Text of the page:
Swiss giants beget Titan…
By Charles Abel
NOVARTIS Crop Protection becomes a reality in the UK this weekend, following final approval of the merger between Swiss pharmaceutical giants Sandoz and Ciba-Geigy.
The union between Ciba Agriculture and Sandoz Agro creates the worlds largest crop protection business, with estimated sales of £2712m worldwide. "Thats 70% ahead of our nearest rival and with 9-10% investment in R&D it gives us the industrys biggest research base by far, 50% ahead of our nearest rival," says Don Taylor, head of Novartis Crop Protection UK.
Next closest competitors are Zeneca, Monsanto and AgrEvo, with estimated sales of £1613m, £1607m and £1540m, respectively. In the UK Novartis sales are expected to be £65-70m, comparable with equal top player AgrEvo. Between them the two manufacturers will have almost 30% of the total UK market.
Mr Taylor claims the Ciba/Sandoz merger will bring significant benefits for UK farmers. He anticipates a wider range of new products and innovation to keep farmers competitive.
As the name implies, new skills will be the core of the business. Novartis will invest over £300m a year in R&D, focusing on novel, more active and more specific chemistry, with a better environmental profile and strong links to genetically modified organisms, says Mr Taylor.
"We are on track to introduce two new products a year up to the year 2000. I doubt if any other company can say they are doing that."
Growers will see little difference in products this year, existing packaging being retained for products already formulated. Existing distributor agreements will be honoured, adds marketing director David Allen.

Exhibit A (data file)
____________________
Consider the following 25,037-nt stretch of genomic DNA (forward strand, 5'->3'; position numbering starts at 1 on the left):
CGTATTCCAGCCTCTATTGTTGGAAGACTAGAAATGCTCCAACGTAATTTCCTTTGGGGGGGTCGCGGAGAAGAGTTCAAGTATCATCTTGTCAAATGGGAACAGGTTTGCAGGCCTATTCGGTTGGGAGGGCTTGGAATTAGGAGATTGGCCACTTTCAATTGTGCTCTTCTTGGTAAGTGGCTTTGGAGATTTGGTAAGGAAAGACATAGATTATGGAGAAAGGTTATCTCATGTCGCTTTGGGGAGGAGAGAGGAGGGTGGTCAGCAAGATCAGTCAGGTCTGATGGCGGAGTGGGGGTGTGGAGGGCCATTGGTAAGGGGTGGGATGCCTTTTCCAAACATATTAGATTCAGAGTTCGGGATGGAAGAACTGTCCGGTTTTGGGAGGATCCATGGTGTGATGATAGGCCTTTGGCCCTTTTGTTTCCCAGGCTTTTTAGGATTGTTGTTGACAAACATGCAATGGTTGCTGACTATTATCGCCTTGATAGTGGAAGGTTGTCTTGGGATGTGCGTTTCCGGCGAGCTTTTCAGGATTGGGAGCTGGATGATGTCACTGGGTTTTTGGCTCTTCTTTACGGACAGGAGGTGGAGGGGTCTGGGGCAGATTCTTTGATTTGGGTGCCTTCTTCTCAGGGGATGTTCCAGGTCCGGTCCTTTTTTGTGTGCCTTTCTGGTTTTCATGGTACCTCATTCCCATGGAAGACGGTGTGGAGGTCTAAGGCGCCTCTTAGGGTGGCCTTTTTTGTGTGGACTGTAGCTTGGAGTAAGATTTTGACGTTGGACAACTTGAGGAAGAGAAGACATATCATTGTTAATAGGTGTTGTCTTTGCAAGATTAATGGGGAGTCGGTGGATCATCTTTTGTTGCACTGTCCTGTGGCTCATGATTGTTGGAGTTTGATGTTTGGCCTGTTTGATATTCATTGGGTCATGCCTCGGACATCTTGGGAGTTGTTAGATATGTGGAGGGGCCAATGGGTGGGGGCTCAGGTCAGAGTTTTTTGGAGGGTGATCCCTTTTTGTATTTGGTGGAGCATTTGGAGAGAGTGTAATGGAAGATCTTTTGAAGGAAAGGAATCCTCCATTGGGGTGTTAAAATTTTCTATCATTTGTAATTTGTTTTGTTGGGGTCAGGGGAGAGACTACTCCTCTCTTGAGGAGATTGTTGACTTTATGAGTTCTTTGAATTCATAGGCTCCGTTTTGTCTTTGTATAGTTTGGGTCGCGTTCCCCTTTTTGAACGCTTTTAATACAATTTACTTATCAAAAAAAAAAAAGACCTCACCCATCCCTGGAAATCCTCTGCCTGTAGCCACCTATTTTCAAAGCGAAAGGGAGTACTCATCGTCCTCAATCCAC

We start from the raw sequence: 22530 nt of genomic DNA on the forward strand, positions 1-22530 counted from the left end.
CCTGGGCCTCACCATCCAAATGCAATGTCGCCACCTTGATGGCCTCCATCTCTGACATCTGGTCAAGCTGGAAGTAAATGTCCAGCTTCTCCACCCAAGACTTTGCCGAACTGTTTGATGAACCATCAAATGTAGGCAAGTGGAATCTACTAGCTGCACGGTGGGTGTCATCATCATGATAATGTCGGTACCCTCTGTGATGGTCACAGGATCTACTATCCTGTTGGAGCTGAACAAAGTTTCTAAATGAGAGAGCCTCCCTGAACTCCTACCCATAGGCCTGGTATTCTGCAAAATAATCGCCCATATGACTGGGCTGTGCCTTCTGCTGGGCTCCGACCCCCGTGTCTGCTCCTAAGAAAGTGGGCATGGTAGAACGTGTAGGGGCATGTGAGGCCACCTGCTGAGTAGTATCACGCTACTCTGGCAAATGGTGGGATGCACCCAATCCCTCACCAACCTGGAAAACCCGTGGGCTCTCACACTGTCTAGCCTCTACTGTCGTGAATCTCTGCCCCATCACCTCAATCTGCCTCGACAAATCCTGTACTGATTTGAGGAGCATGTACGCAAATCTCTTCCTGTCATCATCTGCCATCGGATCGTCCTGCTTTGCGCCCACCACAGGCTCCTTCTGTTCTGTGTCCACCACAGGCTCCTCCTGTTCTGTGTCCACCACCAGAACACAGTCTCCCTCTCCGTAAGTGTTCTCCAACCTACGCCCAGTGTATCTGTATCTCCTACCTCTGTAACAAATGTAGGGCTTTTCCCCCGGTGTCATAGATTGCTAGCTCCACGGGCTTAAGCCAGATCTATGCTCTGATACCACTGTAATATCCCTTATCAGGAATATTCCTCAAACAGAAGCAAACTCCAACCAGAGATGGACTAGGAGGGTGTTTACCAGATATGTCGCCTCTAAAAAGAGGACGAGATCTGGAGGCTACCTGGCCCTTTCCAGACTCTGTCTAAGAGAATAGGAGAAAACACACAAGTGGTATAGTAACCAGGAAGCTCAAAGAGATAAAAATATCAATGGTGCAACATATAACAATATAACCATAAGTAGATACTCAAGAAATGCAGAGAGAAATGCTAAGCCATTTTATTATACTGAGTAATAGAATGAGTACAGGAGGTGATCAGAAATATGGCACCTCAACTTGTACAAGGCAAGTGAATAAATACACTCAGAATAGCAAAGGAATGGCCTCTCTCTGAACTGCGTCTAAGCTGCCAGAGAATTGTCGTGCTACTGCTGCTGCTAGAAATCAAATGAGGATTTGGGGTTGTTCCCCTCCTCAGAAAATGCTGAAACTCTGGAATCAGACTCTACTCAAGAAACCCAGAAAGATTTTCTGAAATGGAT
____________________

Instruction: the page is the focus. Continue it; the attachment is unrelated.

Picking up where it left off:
Even next year may be too early for new formulated mixes of former Sandoz and Ciba products, since PSD approval will be needed.
One logical mix will be "cypro-squared" – stem base fungicide cyprodinil with broad-spectrum triazole cyproconazole, explains marketing manager Andy Watt. "It will provide a broad application window and compete very well against other new fungicides."
However, new advice for using former Ciba and Sandoz products in tank mixes or sequences will be an immediate benefit, forecasts Mr Watt.
Economies of scale should help contain production costs. But Mr Taylor feels better products, rather than cheaper ones, will result.
Novartis Crop Protection UK will be based at Whittlesford, Cambs, with Sandozs Ipswich base closing. UK staff cuts amount to 12-15%, ahead of the global 10% target, Mr Taylor admits. The Whittlesford formulation plant has also been sold to a management buyout.
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A new total herbicide is a key product Novartis expects to launch early next century.
In conjunction with Novartis Seeds it is working to develop crop varieties resistant to the herbicide, to compete with existing lines already produced by AgrEvo and Monsanto.
"We have our own extremely fast acting total weed-killer and we are developing tolerance genes for it in sugar beet," says Novartis marketing manager Andy Watt. "Cereals are a possibility too."